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Winter Books

A welcome return for Bernanos’ lost works

By Georges Bernanos
University of Nebraska Press,
250 pages, $20

To order: 1-800-755-1105

By Georges Bernanos
Wm. B. Eermands, 162 pages, $13
To order: 1-800-253-7521


The author of Diary of a Country Priest seems sadly forgotten. Last year’s 50th anniversary of the death of the great French novelist Georges Bernanos went virtually unnoticed in the United States, and for the younger generation even his classic novel remains an undiscovered treasure. Progressives are apt to consider him out of date: Didn’t he take original sin and the reality of Satan a little too seriously? As for conservatives, they remain uneasy at the prophetic witness of a layman who poured out his scorn at ecclesiastical connivance with the powers of this world and insisted that the poor should have the place of honor in the church.

But now the University of Nebraska Press and the Wm. B. Eerdmans Publishing Co. have given us reasons to look at him again. Nebraska has published The Imposter, his previously untranslated second novel, originally published in 1928; and Eerdmans has brought out The Heroic Face of Innocence, including his stirring essay “Joan, Heretic and Saint” (1929), the previously untranslated “Sermon of an Agnostic on the Feast of St. Thérèse” from The Great Cemeteries Under the Moon (1938), and his last work, Dialogues of the Carmelites (1948), the dramatic scenario that was the inspiration for Francis Poulenc’s opera of the same name.

A semester course in Catholic Studies could show how Bernanos ultimately mastered the excesses and unresolved tensions of The Imposter. J.C. Whitehouse’s superb translation should make readers think of Dostoyevsky, but this darkly troubling story of a priest-intellectual who rejects his faith remains unresolved at its conclusion. A specialist on the Florentine mystics, Abbé Cenabre comes to awareness that his life has been a lie. Bernanos himself complained that he should have welded The Imposter together with his later novel Joy, in which the sacrificial innocence of the young Chantal de Clergerie frees Cenabre from the burden of his apostasy. In the earlier book, Chantal appears only at the conclusion, comforting her dying spiritual director, Abbé Chevance. In the throes of anguish, Cenabre had summoned Chevance in the first section of The Imposter, believing that this timorous simple-minded man would not dare to question him closely.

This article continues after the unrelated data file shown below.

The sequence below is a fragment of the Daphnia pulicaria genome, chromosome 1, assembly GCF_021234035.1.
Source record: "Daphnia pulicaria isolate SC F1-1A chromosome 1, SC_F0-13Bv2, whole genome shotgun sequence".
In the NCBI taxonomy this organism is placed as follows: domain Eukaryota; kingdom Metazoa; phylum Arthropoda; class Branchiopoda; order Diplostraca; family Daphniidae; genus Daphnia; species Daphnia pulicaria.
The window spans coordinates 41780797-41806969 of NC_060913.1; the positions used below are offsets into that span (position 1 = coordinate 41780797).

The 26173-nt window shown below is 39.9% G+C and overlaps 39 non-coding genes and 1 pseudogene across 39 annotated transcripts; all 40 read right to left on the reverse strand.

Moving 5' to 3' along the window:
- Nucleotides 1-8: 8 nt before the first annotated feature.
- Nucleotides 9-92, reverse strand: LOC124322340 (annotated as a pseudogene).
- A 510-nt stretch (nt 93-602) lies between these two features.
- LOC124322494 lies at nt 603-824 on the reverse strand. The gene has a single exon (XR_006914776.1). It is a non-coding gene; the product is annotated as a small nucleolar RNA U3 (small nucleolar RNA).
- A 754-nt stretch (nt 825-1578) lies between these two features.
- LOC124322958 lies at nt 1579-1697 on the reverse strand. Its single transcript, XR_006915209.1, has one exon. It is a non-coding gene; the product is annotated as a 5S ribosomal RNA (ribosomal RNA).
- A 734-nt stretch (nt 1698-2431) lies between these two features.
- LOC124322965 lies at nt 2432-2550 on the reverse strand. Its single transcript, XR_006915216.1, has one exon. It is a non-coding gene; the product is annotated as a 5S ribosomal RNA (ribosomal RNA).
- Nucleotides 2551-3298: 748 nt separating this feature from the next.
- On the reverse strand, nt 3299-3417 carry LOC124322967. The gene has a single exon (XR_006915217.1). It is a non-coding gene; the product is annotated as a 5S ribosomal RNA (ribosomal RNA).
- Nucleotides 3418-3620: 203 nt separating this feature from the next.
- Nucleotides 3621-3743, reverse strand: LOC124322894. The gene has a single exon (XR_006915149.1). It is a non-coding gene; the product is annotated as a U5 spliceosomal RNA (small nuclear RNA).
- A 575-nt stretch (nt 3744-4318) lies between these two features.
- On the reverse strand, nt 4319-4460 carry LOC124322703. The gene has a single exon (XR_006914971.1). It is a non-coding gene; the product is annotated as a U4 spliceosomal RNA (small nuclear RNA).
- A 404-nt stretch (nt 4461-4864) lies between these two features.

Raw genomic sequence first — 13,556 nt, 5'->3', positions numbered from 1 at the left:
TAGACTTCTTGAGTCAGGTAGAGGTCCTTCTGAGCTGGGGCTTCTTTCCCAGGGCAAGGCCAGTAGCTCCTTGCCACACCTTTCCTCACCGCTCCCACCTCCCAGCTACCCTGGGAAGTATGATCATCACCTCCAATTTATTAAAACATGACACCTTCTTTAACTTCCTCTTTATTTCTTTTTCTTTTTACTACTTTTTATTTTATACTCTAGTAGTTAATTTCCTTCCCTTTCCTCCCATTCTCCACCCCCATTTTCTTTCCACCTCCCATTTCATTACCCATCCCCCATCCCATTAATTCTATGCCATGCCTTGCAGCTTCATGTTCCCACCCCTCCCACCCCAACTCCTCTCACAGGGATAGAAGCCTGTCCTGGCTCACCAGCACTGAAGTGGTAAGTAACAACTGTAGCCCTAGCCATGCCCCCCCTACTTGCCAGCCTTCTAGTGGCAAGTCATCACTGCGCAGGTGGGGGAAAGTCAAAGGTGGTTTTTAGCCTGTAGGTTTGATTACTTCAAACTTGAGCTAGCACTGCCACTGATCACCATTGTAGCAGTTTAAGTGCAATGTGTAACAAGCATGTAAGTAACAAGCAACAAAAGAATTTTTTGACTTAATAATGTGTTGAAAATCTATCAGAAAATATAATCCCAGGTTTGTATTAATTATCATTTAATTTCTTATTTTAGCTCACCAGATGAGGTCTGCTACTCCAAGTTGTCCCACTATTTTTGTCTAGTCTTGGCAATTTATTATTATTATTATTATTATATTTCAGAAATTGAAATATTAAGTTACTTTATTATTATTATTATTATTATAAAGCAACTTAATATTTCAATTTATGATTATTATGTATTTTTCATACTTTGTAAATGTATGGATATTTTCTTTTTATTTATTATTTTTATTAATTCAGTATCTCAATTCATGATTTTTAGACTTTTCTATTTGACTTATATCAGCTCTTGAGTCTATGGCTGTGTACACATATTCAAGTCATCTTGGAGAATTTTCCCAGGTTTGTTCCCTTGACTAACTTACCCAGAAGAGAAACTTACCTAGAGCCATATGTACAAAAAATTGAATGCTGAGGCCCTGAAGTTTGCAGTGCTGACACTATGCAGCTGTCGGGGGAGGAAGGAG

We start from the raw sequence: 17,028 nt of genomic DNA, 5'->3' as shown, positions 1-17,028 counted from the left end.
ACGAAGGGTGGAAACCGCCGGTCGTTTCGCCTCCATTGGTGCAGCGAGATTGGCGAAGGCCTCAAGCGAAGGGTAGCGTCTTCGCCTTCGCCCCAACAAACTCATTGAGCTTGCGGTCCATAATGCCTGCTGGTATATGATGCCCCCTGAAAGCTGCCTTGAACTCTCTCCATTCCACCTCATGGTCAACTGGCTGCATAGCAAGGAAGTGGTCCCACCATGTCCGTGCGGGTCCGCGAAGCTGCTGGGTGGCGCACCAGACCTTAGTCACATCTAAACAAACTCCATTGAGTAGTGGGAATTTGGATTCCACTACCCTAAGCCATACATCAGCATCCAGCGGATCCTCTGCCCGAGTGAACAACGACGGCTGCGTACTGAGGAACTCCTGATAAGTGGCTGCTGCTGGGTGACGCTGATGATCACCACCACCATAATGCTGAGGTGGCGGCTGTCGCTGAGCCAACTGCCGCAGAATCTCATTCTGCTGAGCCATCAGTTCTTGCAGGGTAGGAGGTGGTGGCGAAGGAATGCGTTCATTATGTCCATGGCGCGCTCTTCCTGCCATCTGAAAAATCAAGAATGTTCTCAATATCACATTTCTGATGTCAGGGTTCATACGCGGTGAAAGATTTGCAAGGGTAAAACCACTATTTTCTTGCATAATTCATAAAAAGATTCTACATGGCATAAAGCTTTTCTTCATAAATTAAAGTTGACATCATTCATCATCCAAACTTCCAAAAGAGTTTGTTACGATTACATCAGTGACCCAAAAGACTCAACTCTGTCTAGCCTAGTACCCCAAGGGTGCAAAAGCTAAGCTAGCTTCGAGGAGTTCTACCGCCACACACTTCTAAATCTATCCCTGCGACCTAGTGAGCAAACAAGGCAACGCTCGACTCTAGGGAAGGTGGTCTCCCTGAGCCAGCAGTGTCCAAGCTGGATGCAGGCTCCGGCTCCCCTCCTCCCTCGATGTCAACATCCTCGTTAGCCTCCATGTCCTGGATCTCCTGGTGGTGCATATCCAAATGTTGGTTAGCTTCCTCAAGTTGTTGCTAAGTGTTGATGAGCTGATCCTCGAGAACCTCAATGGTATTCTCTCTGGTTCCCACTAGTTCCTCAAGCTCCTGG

The two scenes between Cenabre and Chevance are especially powerful, revealing the latter as a transparent vessel of grace who struggles to relieve his antagonist of bitter pride. A nighttime sequence in which Cenabre buys the confidence of a beggar for a hundred francs, overwhelming his victim with the consciousness of debasement, reads like pages from Notes from the Underground. But the action is sometimes murky and the narrative voice turns harshly polemical in the novel’s second section, a satire of ecclesiastical politics and journalism during a time when the debate over Modernism remained crucial. Bernanos’ Royalist sympathies sometimes produce stirring essays on the meaning of honor, but here his suspicion of accommodation with the Third Republic undermines his thrust at a fatuous bishop who announces that he is, above all, a man of his time.

Whatever its imperfections, The Imposter represents an important stage in Bernanos’ development. And the University of Nebraska Press promises us more in the near future, including a re-issue (in a new translation) of his first novel, Under the Sun of Satan, and the long-delayed translation of Monsieur Ouine, which some critics believe is his finest novel. (And shouldn’t Joy also be made available again?)

The Eerdmans volume is an inexpensive way to acquire two long out-of-print works, Bernanos’ masterly tribute to Joan of Arc, and Dialogues of the Carmelites, which Erasmo Leiva-Merikakis, in a penetrating foreword, believes “may emerge as his literary and religious masterpiece.” As for the third selection, the “Sermon of an Agnostic on the Feast of St. Thérèse,” first translated in Communio, Hans Urs von Balthasar comments: “The unbeliever holds a mirror up to the pious congregation, in which it can see how the world sees it from outside and what the world has with perfect right expected from it but which they have never delivered.” The Heroic Face of Innocence is especially revealing because Bernanos has chosen three young women --Joan, Thérèse and the Carmelite martyr Blanche de la Force -- “as embodiments of his reflections on the power of the vocation to Christian innocence.”

Joseph Cunneen, NCR’s movie critic, contributes the introduction to Jean Sulivan’s new novel, Eternity, My Beloved (River Boat Books).

National Catholic Reporter, November 5, 1999